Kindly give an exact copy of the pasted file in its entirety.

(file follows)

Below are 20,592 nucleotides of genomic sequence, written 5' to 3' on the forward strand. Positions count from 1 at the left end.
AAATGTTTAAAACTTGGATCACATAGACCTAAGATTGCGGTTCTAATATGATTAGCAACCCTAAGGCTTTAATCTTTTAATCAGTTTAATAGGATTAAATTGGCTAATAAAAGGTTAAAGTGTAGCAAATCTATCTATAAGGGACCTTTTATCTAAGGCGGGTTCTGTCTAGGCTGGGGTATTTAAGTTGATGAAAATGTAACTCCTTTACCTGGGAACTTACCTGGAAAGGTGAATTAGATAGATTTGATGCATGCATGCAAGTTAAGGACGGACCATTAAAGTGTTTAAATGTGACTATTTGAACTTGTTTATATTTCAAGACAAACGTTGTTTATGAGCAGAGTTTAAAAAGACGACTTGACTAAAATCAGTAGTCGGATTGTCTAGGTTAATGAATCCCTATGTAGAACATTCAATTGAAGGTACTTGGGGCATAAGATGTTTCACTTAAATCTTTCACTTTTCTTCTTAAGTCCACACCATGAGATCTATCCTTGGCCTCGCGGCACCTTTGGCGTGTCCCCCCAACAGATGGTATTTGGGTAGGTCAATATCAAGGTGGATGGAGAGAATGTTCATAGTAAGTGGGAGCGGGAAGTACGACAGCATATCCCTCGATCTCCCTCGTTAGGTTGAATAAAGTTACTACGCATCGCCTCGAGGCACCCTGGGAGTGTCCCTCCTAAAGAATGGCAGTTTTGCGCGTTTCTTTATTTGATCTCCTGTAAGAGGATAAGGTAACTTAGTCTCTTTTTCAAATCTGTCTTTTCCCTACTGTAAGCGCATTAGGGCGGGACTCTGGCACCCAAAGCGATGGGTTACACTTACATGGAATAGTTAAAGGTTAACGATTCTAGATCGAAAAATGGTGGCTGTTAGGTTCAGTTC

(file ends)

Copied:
Below are 20,592 nucleotides of genomic sequence, written 5' to 3' on the forward strand. Positions count from 1 at the left end.
AAATGTTTAAAACTTGGATCACATAGACCTAAGATTGCGGTTCTAATATGATTAGCAACCCTAAGGCTTTAATCTTTTAATCAGTTTAATAGGATTAAATTGGCTAATAAAAGGTTAAAGTGTAGCAAATCTATCTATAAGGGACCTTTTATCTAAGGCGGGTTCTGTCTAGGCTGGGGTATTTAAGTTGATGAAAATGTAACTCCTTTACCTGGGAACTTACCTGGAAAGGTGAATTAGATAGATTTGATGCATGCATGCAAGTTAAGGACGGACCATTAAAGTGTTTAAATGTGACTATTTGAACTTGTTTATATTTCAAGACAAACGTTGTTTATGAGCAGAGTTTAAAAAGACGACTTGACTAAAATCAGTAGTCGGATTGTCTAGGTTAATGAATCCCTATGTAGAACATTCAATTGAAGGTACTTGGGGCATAAGATGTTTCACTTAAATCTTTCACTTTTCTTCTTAAGTCCACACCATGAGATCTATCCTTGGCCTCGCGGCACCTTTGGCGTGTCCCCCCAACAGATGGTATTTGGGTAGGTCAATATCAAGGTGGATGGAGAGAATGTTCATAGTAAGTGGGAGCGGGAAGTACGACAGCATATCCCTCGATCTCCCTCGTTAGGTTGAATAAAGTTACTACGCATCGCCTCGAGGCACCCTGGGAGTGTCCCTCCTAAAGAATGGCAGTTTTGCGCGTTTCTTTATTTGATCTCCTGTAAGAGGATAAGGTAACTTAGTCTCTTTTTCAAATCTGTCTTTTCCCTACTGTAAGCGCATTAGGGCGGGACTCTGGCACCCAAAGCGATGGGTTACACTTACATGGAATAGTTAAAGGTTAACGATTCTAGATCGAAAAATGGTGGCTGTTAGGTTCAGTTC